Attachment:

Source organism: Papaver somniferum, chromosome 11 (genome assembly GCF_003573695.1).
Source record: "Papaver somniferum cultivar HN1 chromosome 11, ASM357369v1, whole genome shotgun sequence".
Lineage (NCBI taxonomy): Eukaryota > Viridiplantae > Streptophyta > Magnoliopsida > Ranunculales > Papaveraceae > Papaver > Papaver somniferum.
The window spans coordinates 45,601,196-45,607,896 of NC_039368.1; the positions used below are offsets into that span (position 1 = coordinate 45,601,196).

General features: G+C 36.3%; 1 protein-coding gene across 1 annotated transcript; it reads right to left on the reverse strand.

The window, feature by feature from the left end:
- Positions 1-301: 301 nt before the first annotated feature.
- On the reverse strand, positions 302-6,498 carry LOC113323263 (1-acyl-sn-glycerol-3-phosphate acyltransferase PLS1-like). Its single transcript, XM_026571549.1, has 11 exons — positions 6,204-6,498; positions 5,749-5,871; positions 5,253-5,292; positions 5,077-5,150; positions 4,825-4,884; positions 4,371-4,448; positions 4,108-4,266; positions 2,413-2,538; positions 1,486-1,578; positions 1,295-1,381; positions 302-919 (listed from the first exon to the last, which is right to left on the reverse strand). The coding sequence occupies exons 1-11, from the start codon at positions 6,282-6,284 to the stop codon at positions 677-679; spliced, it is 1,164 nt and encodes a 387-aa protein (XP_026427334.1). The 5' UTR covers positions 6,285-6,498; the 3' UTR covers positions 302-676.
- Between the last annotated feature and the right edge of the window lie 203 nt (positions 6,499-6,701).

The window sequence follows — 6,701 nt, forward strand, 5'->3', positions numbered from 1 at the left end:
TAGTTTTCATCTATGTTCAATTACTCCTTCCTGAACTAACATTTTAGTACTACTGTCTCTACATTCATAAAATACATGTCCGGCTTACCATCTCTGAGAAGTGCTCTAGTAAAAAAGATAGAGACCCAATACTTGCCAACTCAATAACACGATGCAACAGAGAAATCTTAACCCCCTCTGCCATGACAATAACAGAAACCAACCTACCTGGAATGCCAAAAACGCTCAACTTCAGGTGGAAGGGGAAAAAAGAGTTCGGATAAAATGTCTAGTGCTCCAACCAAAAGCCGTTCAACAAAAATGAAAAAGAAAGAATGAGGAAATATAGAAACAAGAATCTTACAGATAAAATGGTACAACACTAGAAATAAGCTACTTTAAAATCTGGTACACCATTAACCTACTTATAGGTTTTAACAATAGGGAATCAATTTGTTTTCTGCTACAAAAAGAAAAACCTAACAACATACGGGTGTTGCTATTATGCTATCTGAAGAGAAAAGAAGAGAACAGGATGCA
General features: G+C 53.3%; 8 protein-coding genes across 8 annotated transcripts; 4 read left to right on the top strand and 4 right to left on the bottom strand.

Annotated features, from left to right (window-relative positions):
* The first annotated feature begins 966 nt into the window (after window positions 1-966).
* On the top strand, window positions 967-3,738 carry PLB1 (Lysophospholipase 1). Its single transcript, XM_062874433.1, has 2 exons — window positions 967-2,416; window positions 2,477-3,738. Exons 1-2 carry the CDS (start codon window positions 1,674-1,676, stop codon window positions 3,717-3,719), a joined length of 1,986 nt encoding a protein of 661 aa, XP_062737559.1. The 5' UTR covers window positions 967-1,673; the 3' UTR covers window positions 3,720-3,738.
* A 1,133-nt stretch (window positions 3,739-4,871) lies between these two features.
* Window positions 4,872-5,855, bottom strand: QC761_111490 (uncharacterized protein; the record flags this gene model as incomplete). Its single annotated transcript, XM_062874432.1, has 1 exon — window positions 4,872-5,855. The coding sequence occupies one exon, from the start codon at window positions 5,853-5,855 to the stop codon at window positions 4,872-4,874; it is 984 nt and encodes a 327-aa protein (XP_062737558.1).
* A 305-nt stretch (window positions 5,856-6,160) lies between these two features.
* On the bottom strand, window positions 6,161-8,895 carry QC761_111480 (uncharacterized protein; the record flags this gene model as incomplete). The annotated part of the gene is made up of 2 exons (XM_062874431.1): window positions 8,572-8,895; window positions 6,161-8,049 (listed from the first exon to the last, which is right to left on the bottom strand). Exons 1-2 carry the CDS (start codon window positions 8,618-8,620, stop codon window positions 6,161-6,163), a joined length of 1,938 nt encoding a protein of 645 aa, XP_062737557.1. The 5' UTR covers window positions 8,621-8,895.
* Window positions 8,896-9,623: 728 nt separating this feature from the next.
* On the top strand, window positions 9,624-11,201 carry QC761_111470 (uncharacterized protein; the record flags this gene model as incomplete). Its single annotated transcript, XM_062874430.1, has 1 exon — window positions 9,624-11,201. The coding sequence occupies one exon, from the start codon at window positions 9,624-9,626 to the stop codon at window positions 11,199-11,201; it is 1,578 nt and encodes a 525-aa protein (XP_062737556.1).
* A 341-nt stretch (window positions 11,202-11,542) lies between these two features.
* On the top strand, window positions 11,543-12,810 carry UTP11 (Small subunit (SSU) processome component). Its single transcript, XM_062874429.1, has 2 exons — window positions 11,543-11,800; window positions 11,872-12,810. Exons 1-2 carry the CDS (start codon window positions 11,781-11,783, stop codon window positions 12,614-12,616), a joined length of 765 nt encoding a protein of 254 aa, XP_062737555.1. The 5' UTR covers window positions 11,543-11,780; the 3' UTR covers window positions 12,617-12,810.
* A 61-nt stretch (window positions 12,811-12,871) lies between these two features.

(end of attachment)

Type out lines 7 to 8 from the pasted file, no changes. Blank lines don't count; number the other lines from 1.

- Positions 1-301: 301 nt before the first annotated feature.
- On the reverse strand, positions 302-6,498 carry LOC113323263 (1-acyl-sn-glycerol-3-phosphate acyltransferase PLS1-like). Its single transcript, XM_026571549.1, has 11 exons — positions 6,204-6,498; positions 5,749-5,871; positions 5,253-5,292; positions 5,077-5,150; positions 4,825-4,884; positions 4,371-4,448; positions 4,108-4,266; positions 2,413-2,538; positions 1,486-1,578; positions 1,295-1,381; positions 302-919 (listed from the first exon to the last, which is right to left on the reverse strand). The coding sequence occupies exons 1-11, from the start codon at positions 6,282-6,284 to the stop codon at positions 677-679; spliced, it is 1,164 nt and encodes a 387-aa protein (XP_026427334.1). The 5' UTR covers positions 6,285-6,498; the 3' UTR covers positions 302-676.